Wright State University, Mound Laser win state grant for high-tech laser

File photo from tour of Mound Laser & Photonics Center following Wright State agreement announcement.

The award to Wright State University and MLPC will be used to purchase a Jenoptic JenLas D2 femtosecond pulsed laser. Some matching money will also be contributed by MLPC.

A state grant for the purchase of a high-tech laser for use in micro fabrication has been awarded to Wright State University and Mound Laser & Photonics Center, Inc., Ohio Board of Regents Chancellor Jim Petro announced.

The $232,918 Non-Credit Job Training Capital Improvement Facilities grant will be used to buy a femtosecond pulsed laser, a piece of high-tech machinery used in advanced manufacturing. The grant was announced Oct. 25.

Mound Laser (MLPC) uses lasers to fashion miniature devices for the defense and medical device industries. The devices are so small that they can be inserted into the heart, brain and ear or applied to the construction of a micro air vehicle. The demand for these important products is so strong that Mound Laser–which has watched its workforce mushroom from four employees to more than 40–will have record sales this year.

Wright State announced July 18 that it is taking the unusual step of embedding a faculty member in the Dayton-area company as part of a novel business agreement.

“The idea is to speed commercialization of research and quickly translate ideas into products and services that will help grow Ohio’s economy,” said Petro. “Wright State University and Mound Laser & Photonics Center are commended for this partnership and for the innovative ideas which will evolve, such as having a faculty member embedded in the company.”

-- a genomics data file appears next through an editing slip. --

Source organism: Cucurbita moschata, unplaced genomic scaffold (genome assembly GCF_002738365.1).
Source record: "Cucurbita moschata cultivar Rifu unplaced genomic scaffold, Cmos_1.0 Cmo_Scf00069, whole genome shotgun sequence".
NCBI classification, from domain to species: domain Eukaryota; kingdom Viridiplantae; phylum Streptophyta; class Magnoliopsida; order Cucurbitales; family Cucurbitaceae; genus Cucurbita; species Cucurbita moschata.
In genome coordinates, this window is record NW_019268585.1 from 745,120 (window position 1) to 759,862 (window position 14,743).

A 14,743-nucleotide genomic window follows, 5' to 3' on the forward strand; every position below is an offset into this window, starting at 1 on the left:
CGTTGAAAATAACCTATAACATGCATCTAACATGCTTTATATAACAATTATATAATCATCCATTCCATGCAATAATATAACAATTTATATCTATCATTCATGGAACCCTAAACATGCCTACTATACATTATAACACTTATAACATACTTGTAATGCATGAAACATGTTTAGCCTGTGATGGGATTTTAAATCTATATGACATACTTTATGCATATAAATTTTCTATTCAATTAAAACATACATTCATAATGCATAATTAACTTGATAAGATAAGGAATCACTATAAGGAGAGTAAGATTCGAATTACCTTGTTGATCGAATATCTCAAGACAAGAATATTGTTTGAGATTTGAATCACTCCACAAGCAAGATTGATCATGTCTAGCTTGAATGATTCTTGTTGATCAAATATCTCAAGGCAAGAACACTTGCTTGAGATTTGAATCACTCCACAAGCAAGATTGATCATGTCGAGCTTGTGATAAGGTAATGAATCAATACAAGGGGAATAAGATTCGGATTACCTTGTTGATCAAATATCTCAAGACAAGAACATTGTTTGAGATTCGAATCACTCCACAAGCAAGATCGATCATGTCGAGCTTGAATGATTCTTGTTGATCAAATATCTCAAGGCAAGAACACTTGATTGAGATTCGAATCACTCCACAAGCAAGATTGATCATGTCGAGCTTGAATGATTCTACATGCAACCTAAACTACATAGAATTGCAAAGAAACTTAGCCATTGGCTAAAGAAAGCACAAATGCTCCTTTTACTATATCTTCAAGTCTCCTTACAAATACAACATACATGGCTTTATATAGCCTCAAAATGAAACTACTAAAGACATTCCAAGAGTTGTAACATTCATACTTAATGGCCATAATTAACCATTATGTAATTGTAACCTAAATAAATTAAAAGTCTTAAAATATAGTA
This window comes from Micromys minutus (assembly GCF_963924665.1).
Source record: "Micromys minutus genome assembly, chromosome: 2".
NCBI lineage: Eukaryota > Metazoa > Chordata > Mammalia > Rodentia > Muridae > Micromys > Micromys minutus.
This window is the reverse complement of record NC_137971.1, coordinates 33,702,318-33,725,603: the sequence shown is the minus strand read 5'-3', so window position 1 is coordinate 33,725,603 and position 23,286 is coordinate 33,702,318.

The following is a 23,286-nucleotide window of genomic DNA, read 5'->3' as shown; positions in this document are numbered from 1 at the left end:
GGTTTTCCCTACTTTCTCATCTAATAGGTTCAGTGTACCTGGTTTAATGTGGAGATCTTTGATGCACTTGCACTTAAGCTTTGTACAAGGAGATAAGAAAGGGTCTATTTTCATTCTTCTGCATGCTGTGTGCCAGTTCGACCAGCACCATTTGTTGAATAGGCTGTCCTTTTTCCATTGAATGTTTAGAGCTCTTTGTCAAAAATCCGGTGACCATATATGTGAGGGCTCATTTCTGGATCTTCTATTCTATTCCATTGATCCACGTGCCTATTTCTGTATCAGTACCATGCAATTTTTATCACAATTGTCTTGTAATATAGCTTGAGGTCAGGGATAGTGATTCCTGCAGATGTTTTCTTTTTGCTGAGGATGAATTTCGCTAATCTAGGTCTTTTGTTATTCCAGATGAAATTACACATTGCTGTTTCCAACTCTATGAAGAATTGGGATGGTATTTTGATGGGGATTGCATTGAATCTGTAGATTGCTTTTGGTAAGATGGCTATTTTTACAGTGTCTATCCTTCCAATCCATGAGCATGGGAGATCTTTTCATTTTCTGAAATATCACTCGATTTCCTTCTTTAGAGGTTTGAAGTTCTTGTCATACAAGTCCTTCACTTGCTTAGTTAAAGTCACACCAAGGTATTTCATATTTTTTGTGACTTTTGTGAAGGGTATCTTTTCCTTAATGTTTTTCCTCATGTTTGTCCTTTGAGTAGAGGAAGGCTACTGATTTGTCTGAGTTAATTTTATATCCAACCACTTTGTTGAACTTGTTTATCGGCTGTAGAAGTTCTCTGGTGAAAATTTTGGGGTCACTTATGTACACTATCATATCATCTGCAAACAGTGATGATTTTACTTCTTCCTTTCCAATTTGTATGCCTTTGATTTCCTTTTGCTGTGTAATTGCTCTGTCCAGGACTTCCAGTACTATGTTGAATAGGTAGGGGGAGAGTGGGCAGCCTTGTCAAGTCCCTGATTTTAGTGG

To win this grant, institutions must demonstrate the presence of industry partnerships with one or more companies in Ohio or demonstrate support from an industry organization that can attest to the training needs.

The award to Wright State and Mound Laser will be used to purchase a Jenoptic JenLas D2 femtosecond pulsed laser. Some matching money will also be contributed by the company.

The four-watt, diode-pumped, solid-state laser is a state-of-the-art system for micro fabrication. The ultra-short pulse transfers very little heat to the part being machined and produces clean features allowing it to be used with a wide range of materials, including some which are too delicate for conventional laser micromachining.

“We do things here that no other company is able to do. Some of the things we do are pushing technology to the limit,” said Larry Dosser, president and CEO of Mound Laser. “We are an extension of the university, and the university is an extension of us.”

The laser will support and further the formal collaboration between Wright State and Mound Laser that is designed to enhance education in advanced manufacturing by teaming up with industry.

“The program is designed to accelerate the commercialization of technology, which translates to hiring more people at all stages of the company, all with a focus on quality and time to market,” Dosser said. “All this means enhanced growth and jobs for our young people. Simply put, this model is another step towards building the advanced manufacturing workforce of the future.”

Both the university and Mound Laser will publish and patent joint intellectual property that comes out of the relationship while still protecting trade secret information. The Wright State professor to be embedded will be jointly selected by the university and Mound Laser.

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